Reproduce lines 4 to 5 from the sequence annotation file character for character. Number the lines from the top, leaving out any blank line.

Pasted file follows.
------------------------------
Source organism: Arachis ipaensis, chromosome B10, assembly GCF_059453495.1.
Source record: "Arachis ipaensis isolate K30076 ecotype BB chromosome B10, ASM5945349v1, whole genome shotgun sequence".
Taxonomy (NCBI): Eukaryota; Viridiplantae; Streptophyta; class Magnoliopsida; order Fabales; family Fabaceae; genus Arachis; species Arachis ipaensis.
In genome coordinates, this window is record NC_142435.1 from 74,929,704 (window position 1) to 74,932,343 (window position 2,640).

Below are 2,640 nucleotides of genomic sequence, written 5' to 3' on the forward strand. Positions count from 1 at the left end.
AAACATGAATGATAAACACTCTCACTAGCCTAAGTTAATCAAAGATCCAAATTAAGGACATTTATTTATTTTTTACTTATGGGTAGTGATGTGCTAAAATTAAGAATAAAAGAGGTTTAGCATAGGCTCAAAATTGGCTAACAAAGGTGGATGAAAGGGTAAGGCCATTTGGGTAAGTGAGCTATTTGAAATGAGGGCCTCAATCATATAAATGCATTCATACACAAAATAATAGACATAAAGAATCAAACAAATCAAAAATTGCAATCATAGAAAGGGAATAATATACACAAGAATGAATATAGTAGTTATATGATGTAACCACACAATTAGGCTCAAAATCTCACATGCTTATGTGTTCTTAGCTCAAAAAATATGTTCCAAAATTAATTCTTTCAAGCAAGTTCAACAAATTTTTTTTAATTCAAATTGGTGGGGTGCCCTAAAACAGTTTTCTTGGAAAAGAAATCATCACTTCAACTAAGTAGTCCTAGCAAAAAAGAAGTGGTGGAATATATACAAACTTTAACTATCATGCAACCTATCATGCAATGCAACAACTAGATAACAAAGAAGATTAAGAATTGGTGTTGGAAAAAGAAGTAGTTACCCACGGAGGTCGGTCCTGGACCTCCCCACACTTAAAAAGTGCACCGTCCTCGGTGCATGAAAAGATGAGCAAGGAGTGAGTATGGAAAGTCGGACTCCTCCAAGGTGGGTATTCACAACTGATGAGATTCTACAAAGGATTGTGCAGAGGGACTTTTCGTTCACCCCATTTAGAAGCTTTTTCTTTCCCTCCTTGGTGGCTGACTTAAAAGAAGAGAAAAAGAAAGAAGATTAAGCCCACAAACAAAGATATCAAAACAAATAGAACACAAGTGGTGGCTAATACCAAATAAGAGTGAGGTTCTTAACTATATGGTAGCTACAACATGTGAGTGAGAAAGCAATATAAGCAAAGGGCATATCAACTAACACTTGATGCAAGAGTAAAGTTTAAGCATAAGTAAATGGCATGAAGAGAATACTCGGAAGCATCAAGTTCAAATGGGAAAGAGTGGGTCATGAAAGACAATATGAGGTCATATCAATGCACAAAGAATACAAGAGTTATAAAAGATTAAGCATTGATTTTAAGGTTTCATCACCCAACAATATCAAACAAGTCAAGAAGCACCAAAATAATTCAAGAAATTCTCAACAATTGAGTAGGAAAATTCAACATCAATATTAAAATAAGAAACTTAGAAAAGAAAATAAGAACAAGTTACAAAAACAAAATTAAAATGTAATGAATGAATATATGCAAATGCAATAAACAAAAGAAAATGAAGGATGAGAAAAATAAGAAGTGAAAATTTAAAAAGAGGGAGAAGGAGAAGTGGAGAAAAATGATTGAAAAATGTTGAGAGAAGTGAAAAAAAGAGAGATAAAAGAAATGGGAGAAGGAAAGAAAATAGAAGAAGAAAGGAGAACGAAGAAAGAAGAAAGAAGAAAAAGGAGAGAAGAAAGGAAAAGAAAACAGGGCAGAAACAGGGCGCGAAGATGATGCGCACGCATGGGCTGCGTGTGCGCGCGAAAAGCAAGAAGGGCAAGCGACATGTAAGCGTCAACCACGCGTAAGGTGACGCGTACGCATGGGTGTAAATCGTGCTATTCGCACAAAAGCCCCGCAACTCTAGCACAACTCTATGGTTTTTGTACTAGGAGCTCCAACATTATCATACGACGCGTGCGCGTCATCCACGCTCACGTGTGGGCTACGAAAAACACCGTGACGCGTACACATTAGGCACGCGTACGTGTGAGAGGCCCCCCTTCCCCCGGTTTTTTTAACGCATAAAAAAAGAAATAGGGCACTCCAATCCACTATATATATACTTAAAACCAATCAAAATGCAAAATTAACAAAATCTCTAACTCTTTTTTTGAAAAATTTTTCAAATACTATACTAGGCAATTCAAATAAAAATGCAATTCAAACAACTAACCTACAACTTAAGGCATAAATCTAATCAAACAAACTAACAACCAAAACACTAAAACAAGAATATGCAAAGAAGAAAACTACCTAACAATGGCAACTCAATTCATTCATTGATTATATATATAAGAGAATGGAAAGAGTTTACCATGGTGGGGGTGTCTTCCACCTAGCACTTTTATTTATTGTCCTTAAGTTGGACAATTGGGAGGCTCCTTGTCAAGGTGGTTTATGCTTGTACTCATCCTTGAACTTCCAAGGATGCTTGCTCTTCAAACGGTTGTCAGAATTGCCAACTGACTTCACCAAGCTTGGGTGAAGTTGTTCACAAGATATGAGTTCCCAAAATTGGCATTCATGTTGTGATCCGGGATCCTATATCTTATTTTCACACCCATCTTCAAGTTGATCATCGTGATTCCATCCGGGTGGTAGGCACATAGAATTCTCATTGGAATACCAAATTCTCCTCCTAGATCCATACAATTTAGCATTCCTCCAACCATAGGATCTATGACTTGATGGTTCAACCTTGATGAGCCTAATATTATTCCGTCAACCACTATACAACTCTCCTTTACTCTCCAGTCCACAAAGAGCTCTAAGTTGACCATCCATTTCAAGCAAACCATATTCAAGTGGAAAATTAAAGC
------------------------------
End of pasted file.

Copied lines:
In genome coordinates, this window is record NC_142435.1 from 74,929,704 (window position 1) to 74,932,343 (window position 2,640).

Below are 2,640 nucleotides of genomic sequence, written 5' to 3' on the forward strand. Positions count from 1 at the left end.